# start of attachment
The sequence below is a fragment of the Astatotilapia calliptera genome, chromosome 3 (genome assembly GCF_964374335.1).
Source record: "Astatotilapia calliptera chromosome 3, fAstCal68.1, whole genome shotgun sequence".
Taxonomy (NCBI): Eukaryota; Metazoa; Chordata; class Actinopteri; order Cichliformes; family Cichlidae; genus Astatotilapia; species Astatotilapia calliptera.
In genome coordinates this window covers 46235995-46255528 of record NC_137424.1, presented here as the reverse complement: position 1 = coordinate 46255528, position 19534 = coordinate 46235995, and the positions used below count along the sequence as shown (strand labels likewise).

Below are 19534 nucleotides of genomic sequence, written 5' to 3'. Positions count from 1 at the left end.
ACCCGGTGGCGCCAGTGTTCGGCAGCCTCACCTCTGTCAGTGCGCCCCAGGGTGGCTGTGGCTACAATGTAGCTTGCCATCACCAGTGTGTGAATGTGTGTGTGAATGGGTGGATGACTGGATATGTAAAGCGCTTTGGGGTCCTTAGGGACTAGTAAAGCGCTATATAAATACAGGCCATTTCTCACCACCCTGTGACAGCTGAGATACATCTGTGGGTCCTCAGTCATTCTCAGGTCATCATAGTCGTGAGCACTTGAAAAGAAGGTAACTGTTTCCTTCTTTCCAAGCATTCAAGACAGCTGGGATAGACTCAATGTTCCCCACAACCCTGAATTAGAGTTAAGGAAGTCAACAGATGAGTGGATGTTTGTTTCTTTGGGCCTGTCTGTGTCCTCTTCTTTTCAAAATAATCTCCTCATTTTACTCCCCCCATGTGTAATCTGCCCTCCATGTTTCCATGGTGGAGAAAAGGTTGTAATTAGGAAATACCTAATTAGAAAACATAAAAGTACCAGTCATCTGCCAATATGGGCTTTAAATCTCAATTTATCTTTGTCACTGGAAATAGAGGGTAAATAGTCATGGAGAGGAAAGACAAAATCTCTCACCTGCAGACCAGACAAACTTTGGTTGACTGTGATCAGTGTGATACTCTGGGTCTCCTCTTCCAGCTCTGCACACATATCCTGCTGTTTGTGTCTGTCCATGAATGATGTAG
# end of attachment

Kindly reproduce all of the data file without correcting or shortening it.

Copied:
The sequence below is a fragment of the Astatotilapia calliptera genome, chromosome 3 (genome assembly GCF_964374335.1).
Source record: "Astatotilapia calliptera chromosome 3, fAstCal68.1, whole genome shotgun sequence".
Taxonomy (NCBI): Eukaryota; Metazoa; Chordata; class Actinopteri; order Cichliformes; family Cichlidae; genus Astatotilapia; species Astatotilapia calliptera.
In genome coordinates this window covers 46235995-46255528 of record NC_137424.1, presented here as the reverse complement: position 1 = coordinate 46255528, position 19534 = coordinate 46235995, and the positions used below count along the sequence as shown (strand labels likewise).

Below are 19534 nucleotides of genomic sequence, written 5' to 3'. Positions count from 1 at the left end.
ACCCGGTGGCGCCAGTGTTCGGCAGCCTCACCTCTGTCAGTGCGCCCCAGGGTGGCTGTGGCTACAATGTAGCTTGCCATCACCAGTGTGTGAATGTGTGTGTGAATGGGTGGATGACTGGATATGTAAAGCGCTTTGGGGTCCTTAGGGACTAGTAAAGCGCTATATAAATACAGGCCATTTCTCACCACCCTGTGACAGCTGAGATACATCTGTGGGTCCTCAGTCATTCTCAGGTCATCATAGTCGTGAGCACTTGAAAAGAAGGTAACTGTTTCCTTCTTTCCAAGCATTCAAGACAGCTGGGATAGACTCAATGTTCCCCACAACCCTGAATTAGAGTTAAGGAAGTCAACAGATGAGTGGATGTTTGTTTCTTTGGGCCTGTCTGTGTCCTCTTCTTTTCAAAATAATCTCCTCATTTTACTCCCCCCATGTGTAATCTGCCCTCCATGTTTCCATGGTGGAGAAAAGGTTGTAATTAGGAAATACCTAATTAGAAAACATAAAAGTACCAGTCATCTGCCAATATGGGCTTTAAATCTCAATTTATCTTTGTCACTGGAAATAGAGGGTAAATAGTCATGGAGAGGAAAGACAAAATCTCTCACCTGCAGACCAGACAAACTTTGGTTGACTGTGATCAGTGTGATACTCTGGGTCTCCTCTTCCAGCTCTGCACACATATCCTGCTGTTTGTGTCTGTCCATGAATGATGTAG